Self-Care of the Low Back, Part 2

by | Aug 29, 2016 | Low Back Health | 0 comments

Putting the McKenzie principles to work for you

Important note: this article suggests some self-care strategies for low back pain. Many cases of low back pain can’t be effectively addressed using self-care strategies. I’ve never examined you and I have no idea what the nature of your condition is. The information I’m providing is for educational purposes only; common sense dictates that the diagnosis or treatment of any condition should only be handled by your personal healthcare practitioner.

Please review Part 1 of this article before putting into practice any of the strategies suggested here.

Simple spinal extension

Since Robin McKenzie believes that the majority of people find relief with a variation of spinal extension, try it first.

 

Begin with a very simple version. Simply like face down on a firm surface for about 30 to 60 seconds. Even if it seems uncomfortable at first, stay with the position for a little while to see if your body can settle comfortably into it.

After 30 to 60 seconds, reassess your pain –

  • Has it diminished or centralized?
  • Is there no change?
  • Has it gotten worse?

If your pain has diminished or centralized, continue to use the basic rest position of lying face down to give yourself pain relief throughout the day. As your condition improves, you can gradually introduce variations of spine extension that use a wider range of motion.

If there’s been no change, try a more advanced version of spine extension to see if that works for you. See below.

If your pain has gotten worse, it could be that spine extension is not for you. Instead, try a simple version of spine flexion.

Simple spinal flexion

 

Lie on your back, hug both knees to your chest, and make sure that you create enough leverage to actually curl your low back off the floor as depicted here.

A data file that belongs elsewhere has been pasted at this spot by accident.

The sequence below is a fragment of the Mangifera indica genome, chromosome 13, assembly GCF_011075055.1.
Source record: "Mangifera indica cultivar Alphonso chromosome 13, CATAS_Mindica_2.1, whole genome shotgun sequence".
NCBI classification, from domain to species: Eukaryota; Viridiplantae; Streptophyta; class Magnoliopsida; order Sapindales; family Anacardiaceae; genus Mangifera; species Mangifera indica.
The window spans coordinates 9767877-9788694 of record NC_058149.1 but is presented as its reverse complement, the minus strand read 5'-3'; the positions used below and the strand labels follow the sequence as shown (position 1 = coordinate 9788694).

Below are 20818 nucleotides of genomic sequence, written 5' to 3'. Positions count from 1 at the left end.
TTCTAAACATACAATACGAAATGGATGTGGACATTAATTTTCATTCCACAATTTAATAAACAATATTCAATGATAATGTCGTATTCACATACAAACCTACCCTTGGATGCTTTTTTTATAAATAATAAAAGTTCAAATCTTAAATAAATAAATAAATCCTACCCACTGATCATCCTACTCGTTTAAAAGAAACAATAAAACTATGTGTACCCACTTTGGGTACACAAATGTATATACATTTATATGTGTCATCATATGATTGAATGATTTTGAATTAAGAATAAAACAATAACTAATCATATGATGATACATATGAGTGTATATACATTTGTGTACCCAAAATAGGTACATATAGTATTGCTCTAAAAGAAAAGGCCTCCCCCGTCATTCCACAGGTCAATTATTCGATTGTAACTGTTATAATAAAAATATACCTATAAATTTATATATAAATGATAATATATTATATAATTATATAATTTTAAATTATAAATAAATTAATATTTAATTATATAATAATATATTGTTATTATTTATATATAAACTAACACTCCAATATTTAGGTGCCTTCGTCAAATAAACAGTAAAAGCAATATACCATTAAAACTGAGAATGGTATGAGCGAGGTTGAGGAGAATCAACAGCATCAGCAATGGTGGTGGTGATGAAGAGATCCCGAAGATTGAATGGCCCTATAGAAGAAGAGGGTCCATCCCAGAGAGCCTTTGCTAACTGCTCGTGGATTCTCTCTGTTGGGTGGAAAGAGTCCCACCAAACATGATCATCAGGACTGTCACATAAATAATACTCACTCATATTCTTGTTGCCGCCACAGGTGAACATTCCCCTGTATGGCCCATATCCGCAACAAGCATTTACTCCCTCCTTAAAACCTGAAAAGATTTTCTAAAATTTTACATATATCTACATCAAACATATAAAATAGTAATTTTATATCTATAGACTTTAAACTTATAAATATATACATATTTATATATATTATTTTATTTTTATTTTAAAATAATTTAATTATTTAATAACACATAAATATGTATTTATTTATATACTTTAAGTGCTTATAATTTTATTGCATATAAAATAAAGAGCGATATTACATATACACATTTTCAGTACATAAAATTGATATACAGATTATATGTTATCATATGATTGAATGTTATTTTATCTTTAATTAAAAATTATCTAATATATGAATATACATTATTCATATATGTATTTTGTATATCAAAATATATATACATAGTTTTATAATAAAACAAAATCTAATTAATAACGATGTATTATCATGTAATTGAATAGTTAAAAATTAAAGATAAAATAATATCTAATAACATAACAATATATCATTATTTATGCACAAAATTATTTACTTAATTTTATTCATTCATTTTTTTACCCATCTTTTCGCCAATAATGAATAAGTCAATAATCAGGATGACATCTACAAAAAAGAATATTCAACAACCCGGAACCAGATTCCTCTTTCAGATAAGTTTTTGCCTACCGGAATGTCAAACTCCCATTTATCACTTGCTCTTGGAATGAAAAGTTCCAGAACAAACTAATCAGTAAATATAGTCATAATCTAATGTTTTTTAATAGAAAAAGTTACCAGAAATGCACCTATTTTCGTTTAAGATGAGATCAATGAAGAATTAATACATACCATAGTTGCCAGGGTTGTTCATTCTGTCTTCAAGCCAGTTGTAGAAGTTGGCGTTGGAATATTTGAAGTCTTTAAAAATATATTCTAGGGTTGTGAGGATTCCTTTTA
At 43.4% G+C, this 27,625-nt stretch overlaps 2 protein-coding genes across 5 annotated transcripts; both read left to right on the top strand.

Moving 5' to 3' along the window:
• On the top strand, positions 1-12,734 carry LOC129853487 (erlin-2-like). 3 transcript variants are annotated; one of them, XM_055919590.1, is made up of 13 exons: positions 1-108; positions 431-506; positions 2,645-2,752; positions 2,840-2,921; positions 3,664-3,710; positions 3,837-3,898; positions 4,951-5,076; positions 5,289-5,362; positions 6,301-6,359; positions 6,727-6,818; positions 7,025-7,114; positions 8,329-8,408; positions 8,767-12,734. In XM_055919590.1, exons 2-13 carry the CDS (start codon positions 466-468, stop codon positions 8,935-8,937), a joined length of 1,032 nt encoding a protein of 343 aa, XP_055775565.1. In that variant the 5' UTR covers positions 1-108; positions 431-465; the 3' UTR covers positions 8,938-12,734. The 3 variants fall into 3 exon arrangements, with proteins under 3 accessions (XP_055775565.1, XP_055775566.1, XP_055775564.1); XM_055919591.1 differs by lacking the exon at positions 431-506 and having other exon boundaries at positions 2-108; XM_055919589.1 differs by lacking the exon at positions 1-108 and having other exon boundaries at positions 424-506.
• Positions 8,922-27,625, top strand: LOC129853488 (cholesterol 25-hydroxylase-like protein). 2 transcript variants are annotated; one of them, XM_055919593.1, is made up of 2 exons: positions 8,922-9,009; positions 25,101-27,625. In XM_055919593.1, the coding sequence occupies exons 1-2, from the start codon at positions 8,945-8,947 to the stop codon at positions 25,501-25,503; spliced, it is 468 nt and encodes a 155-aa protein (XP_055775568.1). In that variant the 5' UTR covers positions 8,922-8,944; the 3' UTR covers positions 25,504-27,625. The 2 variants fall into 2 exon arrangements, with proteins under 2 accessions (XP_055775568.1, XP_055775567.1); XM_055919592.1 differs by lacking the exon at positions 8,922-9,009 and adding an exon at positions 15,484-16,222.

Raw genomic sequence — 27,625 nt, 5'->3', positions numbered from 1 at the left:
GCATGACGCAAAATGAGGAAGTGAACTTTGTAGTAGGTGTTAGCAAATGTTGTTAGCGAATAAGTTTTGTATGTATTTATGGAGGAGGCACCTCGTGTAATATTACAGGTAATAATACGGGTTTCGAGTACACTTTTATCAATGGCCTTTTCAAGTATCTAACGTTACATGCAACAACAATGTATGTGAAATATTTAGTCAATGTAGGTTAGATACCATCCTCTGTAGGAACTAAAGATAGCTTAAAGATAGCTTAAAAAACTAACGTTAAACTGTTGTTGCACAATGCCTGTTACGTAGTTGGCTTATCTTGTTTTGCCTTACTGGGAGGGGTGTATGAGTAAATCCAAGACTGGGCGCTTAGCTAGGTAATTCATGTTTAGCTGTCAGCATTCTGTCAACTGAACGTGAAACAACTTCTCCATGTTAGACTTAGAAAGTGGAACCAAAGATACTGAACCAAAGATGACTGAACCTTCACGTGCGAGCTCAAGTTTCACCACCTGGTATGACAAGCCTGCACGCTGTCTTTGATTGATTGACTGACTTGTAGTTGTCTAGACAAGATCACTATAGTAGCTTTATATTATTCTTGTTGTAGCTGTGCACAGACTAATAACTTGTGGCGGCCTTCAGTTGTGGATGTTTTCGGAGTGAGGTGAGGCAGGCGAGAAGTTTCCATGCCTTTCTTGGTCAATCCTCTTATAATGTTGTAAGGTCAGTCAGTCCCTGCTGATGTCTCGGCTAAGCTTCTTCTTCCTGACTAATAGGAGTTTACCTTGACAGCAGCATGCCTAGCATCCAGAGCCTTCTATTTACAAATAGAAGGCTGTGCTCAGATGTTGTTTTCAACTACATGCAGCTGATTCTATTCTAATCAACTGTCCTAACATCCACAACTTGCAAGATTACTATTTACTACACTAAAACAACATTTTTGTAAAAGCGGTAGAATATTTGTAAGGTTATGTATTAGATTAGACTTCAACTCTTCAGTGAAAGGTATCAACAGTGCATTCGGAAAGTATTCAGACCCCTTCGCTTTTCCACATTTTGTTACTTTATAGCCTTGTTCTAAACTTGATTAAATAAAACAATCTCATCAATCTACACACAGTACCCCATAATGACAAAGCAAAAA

After 30 to 60 seconds, reassess your pain –

  • Has it diminished or centralized?
  • Is there no change?
  • Has it gotten worse?

If your pain has diminished or centralized, continue to use the basic motion of flexion to give yourself pain relief throughout the day. As your condition improves, you can gradually introduce variations of spine flexion that use a wider range of motion.

If there’s been no change, try a more advanced version of spine flexion to see if that works for you. See below.

If your pain has gotten worse, it could be that spine flexion is not for you. You may have a more complex low back pain variant that doesn’t respond to these simple spinal movements.

More advanced spine extension exercise

 

Only try this

  • if you’ve gotten some relief from basic spine extension (face-down lying) and are ready to progress to a more challenging version; or,
  • if your trial of simple face-down lying resulted in no change in your condition.

Lie face down on the floor (or even your bed), lift your upper body, and rest your weight on your elbows.  Your low back will sag gently down into extension.  Hold the position for about thirty seconds, then lower your body.  If that feels right to you, repeat it again for another thirty seconds.  Try three or four 30-second cycles, then assess your progress.

If the movement helps to diminish or centralize your pain, you can continue to use it throughout the day to achieve relief.

More advanced spine flexion exercise

 

Only try this

  • if you’ve gotten some relief from basic spine flexion (lying on your back, hugging your legs) and are ready to progress to a more challenging version; or,
  • if your trial of simple flexion motion resulted in no change in your condition.

Using your abdominal muscles to initiate the movement, curl both your head and tail into a curve, lifting the lower back and creating spine flexion.

If the movement helps to diminish or centralize your pain, you can continue to use it throughout the day to achieve relief.

Beyond self-care

Your doctor of chiropractic is also ready to help.  Call Dr. Lavine at 212-400-9663 or 609-497-1944 for further information or to schedule an appointment.

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Deepen Your Body of Knowledge

Self-care of the low back, Part 1

If bending backward hurts your back

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